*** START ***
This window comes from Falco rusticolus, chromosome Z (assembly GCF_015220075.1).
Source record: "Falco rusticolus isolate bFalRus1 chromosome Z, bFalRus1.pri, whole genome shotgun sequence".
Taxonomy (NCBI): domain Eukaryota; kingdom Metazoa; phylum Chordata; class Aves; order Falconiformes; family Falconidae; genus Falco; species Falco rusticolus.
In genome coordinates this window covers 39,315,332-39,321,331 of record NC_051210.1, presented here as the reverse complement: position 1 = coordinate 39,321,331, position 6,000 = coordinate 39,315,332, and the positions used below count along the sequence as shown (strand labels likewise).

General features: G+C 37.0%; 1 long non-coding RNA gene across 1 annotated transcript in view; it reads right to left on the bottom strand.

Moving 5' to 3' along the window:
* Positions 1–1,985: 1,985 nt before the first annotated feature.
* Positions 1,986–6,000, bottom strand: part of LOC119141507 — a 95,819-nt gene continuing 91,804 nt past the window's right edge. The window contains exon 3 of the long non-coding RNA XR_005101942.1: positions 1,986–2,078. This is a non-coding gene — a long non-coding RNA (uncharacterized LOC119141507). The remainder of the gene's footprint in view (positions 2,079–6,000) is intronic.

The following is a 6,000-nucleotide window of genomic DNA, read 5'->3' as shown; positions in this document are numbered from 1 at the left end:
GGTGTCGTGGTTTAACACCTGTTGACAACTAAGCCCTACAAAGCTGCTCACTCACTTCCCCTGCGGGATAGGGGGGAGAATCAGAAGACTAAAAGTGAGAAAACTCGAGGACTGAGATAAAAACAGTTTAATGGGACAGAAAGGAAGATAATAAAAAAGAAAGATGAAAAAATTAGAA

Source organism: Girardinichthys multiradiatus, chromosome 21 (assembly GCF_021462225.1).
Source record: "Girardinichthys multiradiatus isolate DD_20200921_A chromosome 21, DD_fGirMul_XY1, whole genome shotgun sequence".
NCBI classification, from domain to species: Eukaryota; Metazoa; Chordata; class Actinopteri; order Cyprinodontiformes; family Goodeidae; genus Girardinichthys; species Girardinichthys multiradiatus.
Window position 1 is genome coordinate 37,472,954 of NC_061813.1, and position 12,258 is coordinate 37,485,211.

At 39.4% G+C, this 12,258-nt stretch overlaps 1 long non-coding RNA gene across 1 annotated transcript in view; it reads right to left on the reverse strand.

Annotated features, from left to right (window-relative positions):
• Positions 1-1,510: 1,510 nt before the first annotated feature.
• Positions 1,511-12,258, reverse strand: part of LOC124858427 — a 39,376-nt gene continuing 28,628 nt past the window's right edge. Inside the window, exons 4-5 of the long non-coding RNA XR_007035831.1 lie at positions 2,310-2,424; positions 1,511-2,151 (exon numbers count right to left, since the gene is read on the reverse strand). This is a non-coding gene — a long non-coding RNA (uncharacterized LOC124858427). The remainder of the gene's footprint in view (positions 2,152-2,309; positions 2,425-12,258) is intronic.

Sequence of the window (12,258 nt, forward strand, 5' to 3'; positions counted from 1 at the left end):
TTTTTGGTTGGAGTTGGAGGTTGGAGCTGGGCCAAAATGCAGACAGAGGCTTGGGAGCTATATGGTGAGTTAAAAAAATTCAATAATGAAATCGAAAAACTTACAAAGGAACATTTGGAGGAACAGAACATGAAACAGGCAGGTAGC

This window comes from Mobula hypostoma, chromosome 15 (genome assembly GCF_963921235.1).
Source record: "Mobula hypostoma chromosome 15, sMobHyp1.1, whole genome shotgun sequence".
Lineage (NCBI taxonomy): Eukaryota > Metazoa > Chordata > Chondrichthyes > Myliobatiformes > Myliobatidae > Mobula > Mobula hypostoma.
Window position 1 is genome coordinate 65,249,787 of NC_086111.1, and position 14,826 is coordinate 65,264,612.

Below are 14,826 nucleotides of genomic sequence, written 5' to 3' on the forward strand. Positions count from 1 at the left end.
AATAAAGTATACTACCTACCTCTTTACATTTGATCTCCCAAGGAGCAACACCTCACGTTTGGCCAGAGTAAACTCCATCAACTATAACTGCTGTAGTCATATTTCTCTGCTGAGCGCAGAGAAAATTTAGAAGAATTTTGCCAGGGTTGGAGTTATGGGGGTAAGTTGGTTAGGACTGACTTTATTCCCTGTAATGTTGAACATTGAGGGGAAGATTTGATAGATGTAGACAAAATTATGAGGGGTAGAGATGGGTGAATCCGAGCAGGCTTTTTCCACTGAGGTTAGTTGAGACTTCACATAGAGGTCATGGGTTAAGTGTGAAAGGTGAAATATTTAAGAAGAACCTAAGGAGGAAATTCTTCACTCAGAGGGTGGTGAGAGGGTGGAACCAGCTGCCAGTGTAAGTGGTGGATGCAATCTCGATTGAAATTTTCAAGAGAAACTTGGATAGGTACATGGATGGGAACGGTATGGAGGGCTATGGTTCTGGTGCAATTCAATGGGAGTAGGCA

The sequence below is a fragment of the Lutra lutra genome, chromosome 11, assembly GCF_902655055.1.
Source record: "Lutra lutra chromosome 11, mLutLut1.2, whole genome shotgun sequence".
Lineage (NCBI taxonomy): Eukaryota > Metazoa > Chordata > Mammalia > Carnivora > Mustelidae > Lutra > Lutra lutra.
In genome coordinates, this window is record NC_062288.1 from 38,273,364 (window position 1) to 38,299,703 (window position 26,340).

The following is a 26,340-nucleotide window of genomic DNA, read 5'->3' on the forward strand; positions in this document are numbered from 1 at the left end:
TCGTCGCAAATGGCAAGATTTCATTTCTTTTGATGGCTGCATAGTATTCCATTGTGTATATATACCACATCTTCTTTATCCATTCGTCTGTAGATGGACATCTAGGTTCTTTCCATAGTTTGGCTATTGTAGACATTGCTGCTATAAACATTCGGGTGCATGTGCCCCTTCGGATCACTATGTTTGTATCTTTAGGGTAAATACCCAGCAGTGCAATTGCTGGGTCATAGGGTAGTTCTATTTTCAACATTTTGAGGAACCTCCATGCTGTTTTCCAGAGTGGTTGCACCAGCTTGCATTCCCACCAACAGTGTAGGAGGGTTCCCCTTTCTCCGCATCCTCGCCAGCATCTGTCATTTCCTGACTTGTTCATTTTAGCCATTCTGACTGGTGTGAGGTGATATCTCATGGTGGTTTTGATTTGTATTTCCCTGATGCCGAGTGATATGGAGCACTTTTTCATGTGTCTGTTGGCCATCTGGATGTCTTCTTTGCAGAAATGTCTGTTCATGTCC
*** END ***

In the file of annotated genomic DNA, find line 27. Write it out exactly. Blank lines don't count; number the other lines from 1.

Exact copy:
The sequence below is a fragment of the Lutra lutra genome, chromosome 11, assembly GCF_902655055.1.